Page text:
Peninsula grain bin house will be couple’s cabin, some neighbors unhappy.

July 16, 2019

Randy and Bobbie Wood

Peninsula grain bin house will be couple’s cabin, some neighbors unhappy.

By Rob Alway, Editor-in-Chief.


An example of a completed grain bin house

PERE MARQUETTE TOWNSHIP — Randy and Bobbie Wood had a dream of building a unique home on a lake. Since Randy is in the business of building grain bins, he had had a lot of people ask about converting the bins into homes. When they bought an empty lot 1 1/2 ago on the Buttersville Peninsula on the shore of Pere Marquette Lake, they thought that would be the perfect location for their grain bin house.

After spending the last year clearing and adjusting the land and obtaining the proper permits, the grain bin arrived last month. When completed, the steel structure will be two stories and 1,500 square feet with lots of windows, and a deck on a landscaped lot.

For the past 10 years, Randy has operated Woody’s Boom Trucks in Flint. Part of his business is building grain bins.

“I typically will get 10 calls a month from people asking me to build them a grain bin house like this,” he said. “I’ve even had HGTV call and ask me to do a show about building them. That’s not really something I want to do but I decided to build one for ourselves.”

The Woods said the house will be their cabin. Randy has been coming to Ludington since he was a kid. He spent a lot of time here fishing with his dad. He and Bobbie have also spent a lot of time vacationing in the area.

“This is a great area with a great artisan movement,” Bobbie said. “I think there’s a lot of potential in Ludington and we just love it.”

Not everybody loves what the Woods are doing, however. Several of their new neighbors on South Lakeshore Drive haven’t been as welcoming as Ludington is known to be.

Several of those neighbors have been expressing their concerns to township officials. Last month, several attended the township board of trustees meeting and several are expected at tonight’s planning commission meeting.

One of those neighbors is Candy Fabaz, who lives several houses to the south of the Woods.

Fabaz said she met with Township Supervisor Paul Keson and Zoning Administrator Jerry Bleau to express her opinion that the new home “detracts from the neighborhood.”

The response from the township, she said, was that the building is n compliance with the setbacks and that the Woods had obtained the necessary permits and surveys to build. Both Keson and Bleau confirmed that the Woods have followed the proper procedures and have obtained the proper permits to build the house.

Several of the residents have quoted the township’s zoning ordinance which states that “dwellings shall be aesthetically compatible in design and appearance with other residences in the vicinity.”

Keson said that the compatibility stipulation is actually non-enforceable. Several years ago, the township’s legal counsel had recommended that the township remove that language from its ordinance. Keson said the planner who was hired at the time was supposed to remove that language but apparently had neglected to do so. Recently, the township planning commission has been reviewing that language is wants it removed, because it’s not enforceable.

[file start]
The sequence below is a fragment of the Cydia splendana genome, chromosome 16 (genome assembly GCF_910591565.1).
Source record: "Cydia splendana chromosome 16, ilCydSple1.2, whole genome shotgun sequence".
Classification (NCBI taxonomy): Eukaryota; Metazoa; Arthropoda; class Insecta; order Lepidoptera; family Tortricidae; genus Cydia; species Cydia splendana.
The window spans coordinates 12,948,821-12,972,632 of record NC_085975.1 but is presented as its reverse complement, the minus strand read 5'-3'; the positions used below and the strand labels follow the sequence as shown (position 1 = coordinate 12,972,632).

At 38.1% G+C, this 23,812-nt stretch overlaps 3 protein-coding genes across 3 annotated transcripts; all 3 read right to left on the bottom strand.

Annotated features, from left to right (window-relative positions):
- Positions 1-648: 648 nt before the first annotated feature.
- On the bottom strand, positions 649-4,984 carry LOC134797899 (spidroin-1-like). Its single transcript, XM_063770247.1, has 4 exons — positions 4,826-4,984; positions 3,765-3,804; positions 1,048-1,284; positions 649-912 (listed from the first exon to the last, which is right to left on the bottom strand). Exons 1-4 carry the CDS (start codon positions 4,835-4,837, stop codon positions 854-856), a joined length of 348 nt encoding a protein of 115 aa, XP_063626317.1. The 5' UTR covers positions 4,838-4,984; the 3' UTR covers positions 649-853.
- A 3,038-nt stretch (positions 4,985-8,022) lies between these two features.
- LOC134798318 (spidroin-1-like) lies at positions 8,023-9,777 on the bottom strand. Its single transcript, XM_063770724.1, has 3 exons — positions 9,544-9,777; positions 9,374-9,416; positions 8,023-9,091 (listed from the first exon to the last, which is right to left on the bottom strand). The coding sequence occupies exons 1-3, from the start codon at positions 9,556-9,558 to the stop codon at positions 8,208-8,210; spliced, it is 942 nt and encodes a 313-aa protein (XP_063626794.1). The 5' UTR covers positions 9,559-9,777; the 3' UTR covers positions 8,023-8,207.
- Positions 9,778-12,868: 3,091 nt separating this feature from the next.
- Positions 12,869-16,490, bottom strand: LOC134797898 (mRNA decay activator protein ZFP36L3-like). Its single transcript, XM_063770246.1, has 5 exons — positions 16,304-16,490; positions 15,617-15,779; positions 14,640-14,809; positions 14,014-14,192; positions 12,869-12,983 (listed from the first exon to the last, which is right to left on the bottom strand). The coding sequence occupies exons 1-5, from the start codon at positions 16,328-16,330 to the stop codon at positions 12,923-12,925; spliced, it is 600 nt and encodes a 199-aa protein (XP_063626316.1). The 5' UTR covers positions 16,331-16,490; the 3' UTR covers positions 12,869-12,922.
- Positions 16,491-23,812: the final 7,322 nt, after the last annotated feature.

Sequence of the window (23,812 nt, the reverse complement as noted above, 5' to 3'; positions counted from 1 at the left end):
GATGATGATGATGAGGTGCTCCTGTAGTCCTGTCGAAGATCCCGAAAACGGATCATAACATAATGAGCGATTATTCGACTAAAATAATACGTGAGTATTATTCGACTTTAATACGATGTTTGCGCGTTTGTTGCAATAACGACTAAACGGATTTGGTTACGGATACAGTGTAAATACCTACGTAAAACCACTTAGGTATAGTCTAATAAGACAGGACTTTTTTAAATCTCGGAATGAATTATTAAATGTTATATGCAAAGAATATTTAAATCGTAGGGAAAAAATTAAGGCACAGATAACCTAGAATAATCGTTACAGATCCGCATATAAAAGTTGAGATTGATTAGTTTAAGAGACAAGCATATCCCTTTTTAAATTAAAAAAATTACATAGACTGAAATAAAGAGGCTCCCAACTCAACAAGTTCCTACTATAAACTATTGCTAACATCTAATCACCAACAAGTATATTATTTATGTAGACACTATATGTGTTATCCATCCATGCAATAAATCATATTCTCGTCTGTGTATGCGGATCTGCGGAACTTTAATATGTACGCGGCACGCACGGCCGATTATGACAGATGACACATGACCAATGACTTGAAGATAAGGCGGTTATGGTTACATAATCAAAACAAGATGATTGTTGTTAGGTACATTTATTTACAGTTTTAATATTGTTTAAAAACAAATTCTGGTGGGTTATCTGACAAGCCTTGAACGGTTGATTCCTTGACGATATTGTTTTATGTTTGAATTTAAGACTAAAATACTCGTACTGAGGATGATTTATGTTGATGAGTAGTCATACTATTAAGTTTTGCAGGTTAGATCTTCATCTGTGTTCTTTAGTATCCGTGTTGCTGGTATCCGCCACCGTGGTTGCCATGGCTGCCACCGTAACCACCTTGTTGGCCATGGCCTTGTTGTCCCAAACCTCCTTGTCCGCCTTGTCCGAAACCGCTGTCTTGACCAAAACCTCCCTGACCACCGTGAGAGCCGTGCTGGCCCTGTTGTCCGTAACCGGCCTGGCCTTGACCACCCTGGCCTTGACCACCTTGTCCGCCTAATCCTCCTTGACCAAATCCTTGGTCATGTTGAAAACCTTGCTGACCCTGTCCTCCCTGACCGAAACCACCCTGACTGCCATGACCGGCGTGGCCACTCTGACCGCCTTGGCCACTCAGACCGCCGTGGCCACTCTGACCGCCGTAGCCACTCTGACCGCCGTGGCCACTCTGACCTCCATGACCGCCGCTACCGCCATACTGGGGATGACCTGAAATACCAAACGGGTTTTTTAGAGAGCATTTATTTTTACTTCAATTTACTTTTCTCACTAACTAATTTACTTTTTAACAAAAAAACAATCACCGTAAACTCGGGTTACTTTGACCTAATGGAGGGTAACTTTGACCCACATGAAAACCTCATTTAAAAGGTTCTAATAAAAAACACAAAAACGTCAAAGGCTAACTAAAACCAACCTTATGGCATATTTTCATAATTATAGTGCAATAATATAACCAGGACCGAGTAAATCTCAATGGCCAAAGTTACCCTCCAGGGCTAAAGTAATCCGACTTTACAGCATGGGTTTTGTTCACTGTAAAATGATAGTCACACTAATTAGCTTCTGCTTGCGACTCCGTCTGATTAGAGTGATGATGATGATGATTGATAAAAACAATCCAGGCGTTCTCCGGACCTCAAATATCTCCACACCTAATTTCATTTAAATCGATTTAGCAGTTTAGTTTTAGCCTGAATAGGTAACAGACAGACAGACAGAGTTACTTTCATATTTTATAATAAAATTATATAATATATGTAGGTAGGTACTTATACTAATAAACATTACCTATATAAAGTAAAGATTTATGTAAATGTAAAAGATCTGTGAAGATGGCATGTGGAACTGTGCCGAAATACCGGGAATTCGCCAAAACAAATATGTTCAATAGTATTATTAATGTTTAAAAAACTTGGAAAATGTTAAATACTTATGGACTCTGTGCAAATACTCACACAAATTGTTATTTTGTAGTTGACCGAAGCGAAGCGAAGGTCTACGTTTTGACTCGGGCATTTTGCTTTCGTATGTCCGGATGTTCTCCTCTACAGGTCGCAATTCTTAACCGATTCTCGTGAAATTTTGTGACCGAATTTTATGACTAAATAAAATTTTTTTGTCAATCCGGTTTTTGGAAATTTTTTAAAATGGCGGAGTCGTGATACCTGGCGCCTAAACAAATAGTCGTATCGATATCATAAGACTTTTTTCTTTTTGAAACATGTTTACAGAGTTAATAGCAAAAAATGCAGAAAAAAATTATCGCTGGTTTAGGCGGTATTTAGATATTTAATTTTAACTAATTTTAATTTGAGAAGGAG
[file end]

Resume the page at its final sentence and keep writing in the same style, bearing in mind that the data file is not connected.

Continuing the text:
“Who gets to determine what is compatible?” Keson said. “During the last township meeting I asked those in attendance if they really wanted the government to dictate what their houses will look like.”

Bleau said the house falls under R-1 zoning, which is single family residence. It also does not sit within the peninsula’s Christon Shores subdivision.

 “The strong feeling (among some residents who attended the last township board meeting) was that the township had let us down by not protecting our rights and property values,” Fabaz said. “There is no ‘architectural review board’ at present, so approval was given by the zoning board administrator for the construction of the silo structure.”

Keson said there is no evidence that the new home would decrease property values.

Fabaz said there was a concern about trailers parked on the property throughout last fall, winter and spring along with boats and kayaks and a Kawasaki UTV Mule.

“It’s a construction site,” Randy Wood said. “Plus, it’s our private property. Of course we are going to have trailers on the site. Since we are on the lake, it’s only natural that we have a boat here too.”

Randy Wood said the house obviously is currently a shell. But, when completed, it will be as unique as the neighboring garage with polka-dots on it, or many of the other non-compatible structures on the peninsula.

“I really don’t care what the neighbors think,” he said. “We would help anybody in need at any time. If you are going to live on the lake, you need to share the lake. They can pretty stop trying to cause us trouble at anytime because we are here to stay.”

The township planning commission meets at 6:30 p.m. tonight, July 16, at the township hall, located at the corner of Pere Marquette Highway and Iris Road.

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